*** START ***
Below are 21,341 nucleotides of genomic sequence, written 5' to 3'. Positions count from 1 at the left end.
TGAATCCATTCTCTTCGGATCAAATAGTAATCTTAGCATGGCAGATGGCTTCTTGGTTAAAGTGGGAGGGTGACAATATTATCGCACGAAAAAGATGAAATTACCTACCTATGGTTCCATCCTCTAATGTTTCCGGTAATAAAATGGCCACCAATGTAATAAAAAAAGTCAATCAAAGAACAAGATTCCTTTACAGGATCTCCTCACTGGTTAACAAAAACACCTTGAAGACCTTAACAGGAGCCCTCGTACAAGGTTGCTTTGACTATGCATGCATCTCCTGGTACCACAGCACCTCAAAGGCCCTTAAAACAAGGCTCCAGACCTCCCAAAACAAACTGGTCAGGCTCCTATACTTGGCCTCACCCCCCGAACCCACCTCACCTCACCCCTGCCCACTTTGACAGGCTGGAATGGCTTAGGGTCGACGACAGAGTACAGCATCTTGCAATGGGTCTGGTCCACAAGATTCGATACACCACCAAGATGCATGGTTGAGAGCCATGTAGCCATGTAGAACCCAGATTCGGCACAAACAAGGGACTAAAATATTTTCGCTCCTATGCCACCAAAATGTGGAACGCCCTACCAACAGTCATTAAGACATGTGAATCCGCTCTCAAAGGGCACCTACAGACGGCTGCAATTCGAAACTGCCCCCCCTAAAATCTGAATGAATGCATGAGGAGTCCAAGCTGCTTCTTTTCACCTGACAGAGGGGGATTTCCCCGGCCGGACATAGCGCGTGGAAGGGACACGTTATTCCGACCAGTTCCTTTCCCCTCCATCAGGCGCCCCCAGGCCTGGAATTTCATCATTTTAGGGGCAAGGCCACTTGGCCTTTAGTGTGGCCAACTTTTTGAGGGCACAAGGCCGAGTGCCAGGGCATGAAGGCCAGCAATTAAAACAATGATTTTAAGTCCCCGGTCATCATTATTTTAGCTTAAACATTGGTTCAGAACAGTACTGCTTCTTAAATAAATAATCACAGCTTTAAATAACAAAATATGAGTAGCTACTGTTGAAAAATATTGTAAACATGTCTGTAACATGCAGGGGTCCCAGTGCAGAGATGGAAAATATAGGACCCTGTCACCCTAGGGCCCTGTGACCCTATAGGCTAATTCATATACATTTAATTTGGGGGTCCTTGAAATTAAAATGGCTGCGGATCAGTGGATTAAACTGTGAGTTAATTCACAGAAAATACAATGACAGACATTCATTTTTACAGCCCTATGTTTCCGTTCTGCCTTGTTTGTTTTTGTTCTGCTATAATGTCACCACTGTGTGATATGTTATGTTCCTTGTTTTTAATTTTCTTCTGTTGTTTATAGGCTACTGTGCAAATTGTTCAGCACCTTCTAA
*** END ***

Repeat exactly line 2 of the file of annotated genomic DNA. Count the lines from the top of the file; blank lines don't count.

TGAATCCATTCTCTTCGGATCAAATAGTAATCTTAGCATGGCAGATGGCTTCTTGGTTAAAGTGGGAGGGTGACAATATTATCGCACGAAAAAGATGAAATTACCTACCTATGGTTCCATCCTCTAATGTTTCCGGTAATAAAATGGCCACCAATGTAATAAAAAAAGTCAATCAAAGAACAAGATTCCTTTACAGGATCTCCTCACTGGTTAACAAAAACACCTTGAAGACCTTAACAGGAGCCCTCGTACAAGGTTGCTTTGACTATGCATGCATCTCCTGGTACCACAGCACCTCAAAGGCCCTTAAAACAAGGCTCCAGACCTCCCAAAACAAACTGGTCAGGCTCCTATACTTGGCCTCACCCCCCGAACCCACCTCACCTCACCCCTGCCCACTTTGACAGGCTGGAATGGCTTAGGGTCGACGACAGAGTACAGCATCTTGCAATGGGTCTGGTCCACAAGATTCGATACACCACCAAGATGCATGGTTGAGAGCCATGTAGCCATGTAGAACCCAGATTCGGCACAAACAAGGGACTAAAATATTTTCGCTCCTATGCCACCAAAATGTGGAACGCCCTACCAACAGTCATTAAGACATGTGAATCCGCTCTCAAAGGGCACCTACAGACGGCTGCAATTCGAAACTGCCCCCCCTAAAATCTGAATGAATGCATGAGGAGTCCAAGCTGCTTCTTTTCACCTGACAGAGGGGGATTTCCCCGGCCGGACATAGCGCGTGGAAGGGACACGTTATTCCGACCAGTTCCTTTCCCCTCCATCAGGCGCCCCCAGGCCTGGAATTTCATCATTTTAGGGGCAAGGCCACTTGGCCTTTAGTGTGGCCAACTTTTTGAGGGCACAAGGCCGAGTGCCAGGGCATGAAGGCCAGCAATTAAAACAATGATTTTAAGTCCCCGGTCATCATTATTTTAGCTTAAACATTGGTTCAGAACAGTACTGCTTCTTAAATAAATAATCACAGCTTTAAATAACAAAATATGAGTAGCTACTGTTGAAAAATATTGTAAACATGTCTGTAACATGCAGGGGTCCCAGTGCAGAGATGGAAAATATAGGACCCTGTCACCCTAGGGCCCTGTGACCCTATAGGCTAATTCATATACATTTAATTTGGGGGTCCTTGAAATTAAAATGGCTGCGGATCAGTGGATTAAACTGTGAGTTAATTCACAGAAAATACAATGACAGACATTCATTTTTACAGCCCTATGTTTCCGTTCTGCCTTGTTTGTTTTTGTTCTGCTATAATGTCACCACTGTGTGATATGTTATGTTCCTTGTTTTTAATTTTCTTCTGTTGTTTATAGGCTACTGTGCAAATTGTTCAGCACCTTCTAA